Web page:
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Stormy seas for importers

Importers, particularly those reliant on container shipments, are facing a storm of disruptive factors. The COVID-19 pandemic has created winners and losers as it has across the economy. The pandemic has been joined by several other factors that are disrupting international markets and business for importers. On top of all that, there have been the post-Brexit challenges of managing imports.

 

Disruptions to shipping and challenges for importers
The blockage of the Suez Canal in March 2021 caused major disruption to shipping schedules and a backlog in deliveries. Secondly, following the initial decline at the onset of the pandemic, there has been a strong recovery in demand since the summer of 2020. Finally, international shipping is being affected by container shortages and port congestion which are causing operational challenges.

These market dynamics have created what many are describing as a perfect storm driving a significant surge in prices. Indeed, container price indexes showed record increases over the last 12 months.

The question is whether this is a passing or lingering storm? The unwinding of the Suez-related backlog may take some pressure out of the market but as economies recover from the pandemic there is scope for consumer spending and demand to increase. This will, inevitably, prolong the current market challenges for many import businesses.

As well as supply volumes being jeopardised as businesses struggle to book container shipments, margin levels are being eroded where the significant shipping cost increases cannot be passed entirely on to the consumer. Unsurprisingly, this is inevitably leading to some price rises for consumers.

While many businesses are sufficiently financially resilient to manage the negative impact of these issues, some businesses will be facing financial challenges. In particular, those whose cash reserves have already been weakened by the COVID-19 pandemic will be facing additional cash pressure. Businesses relying on working capital debt facilities are also likely to see a reduction in liquidity as volumes decline.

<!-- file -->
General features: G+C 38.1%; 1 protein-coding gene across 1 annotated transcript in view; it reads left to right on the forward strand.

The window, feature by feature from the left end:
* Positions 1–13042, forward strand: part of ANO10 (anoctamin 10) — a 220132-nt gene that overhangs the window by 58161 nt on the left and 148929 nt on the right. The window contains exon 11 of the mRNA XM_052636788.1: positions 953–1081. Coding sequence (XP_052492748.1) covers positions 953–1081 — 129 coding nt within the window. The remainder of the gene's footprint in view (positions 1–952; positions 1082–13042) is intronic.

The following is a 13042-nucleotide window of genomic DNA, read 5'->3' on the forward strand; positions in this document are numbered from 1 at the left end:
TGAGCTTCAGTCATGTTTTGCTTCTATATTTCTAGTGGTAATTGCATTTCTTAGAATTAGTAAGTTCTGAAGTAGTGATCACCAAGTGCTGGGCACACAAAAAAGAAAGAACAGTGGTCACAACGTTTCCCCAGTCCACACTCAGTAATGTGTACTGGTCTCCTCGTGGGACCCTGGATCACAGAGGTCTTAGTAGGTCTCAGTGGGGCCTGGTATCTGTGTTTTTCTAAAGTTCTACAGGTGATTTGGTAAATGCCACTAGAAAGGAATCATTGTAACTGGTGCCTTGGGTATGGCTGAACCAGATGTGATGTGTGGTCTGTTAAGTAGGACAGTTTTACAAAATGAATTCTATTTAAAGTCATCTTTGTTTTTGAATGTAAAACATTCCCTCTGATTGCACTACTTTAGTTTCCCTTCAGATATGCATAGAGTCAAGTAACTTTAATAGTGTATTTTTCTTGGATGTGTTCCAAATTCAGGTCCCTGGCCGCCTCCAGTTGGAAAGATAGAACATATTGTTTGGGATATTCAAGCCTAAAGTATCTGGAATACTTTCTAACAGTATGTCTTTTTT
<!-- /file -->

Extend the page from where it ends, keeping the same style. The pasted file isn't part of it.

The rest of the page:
Despite these significant headwinds for importers, some shipping and freight businesses are generating significant profits on the back of record pricing levels.

How importers can manage these challenges
While the market remains fluid and challenging, there are several actions you can take to reduce the impact of market factors:

  • Operational improvement through efficient operational processes and planning will mitigate the impact of wider market risks as well as improving profitability and cash generation
  • Improving liquidity through efficient working capital management
  • Adopt appropriate forecasting tools and practices to improve cash management
  • Maximise available liquidity by reviewing funding structures and financing options
  • Improve your financial scenario planning through robust financial forecasts and consider the range of options available to manage future funding requirements in varying scenarios
  • Adopt a more proactive and collaborative approach to stakeholder management.

full release on hellenicshippingnews.com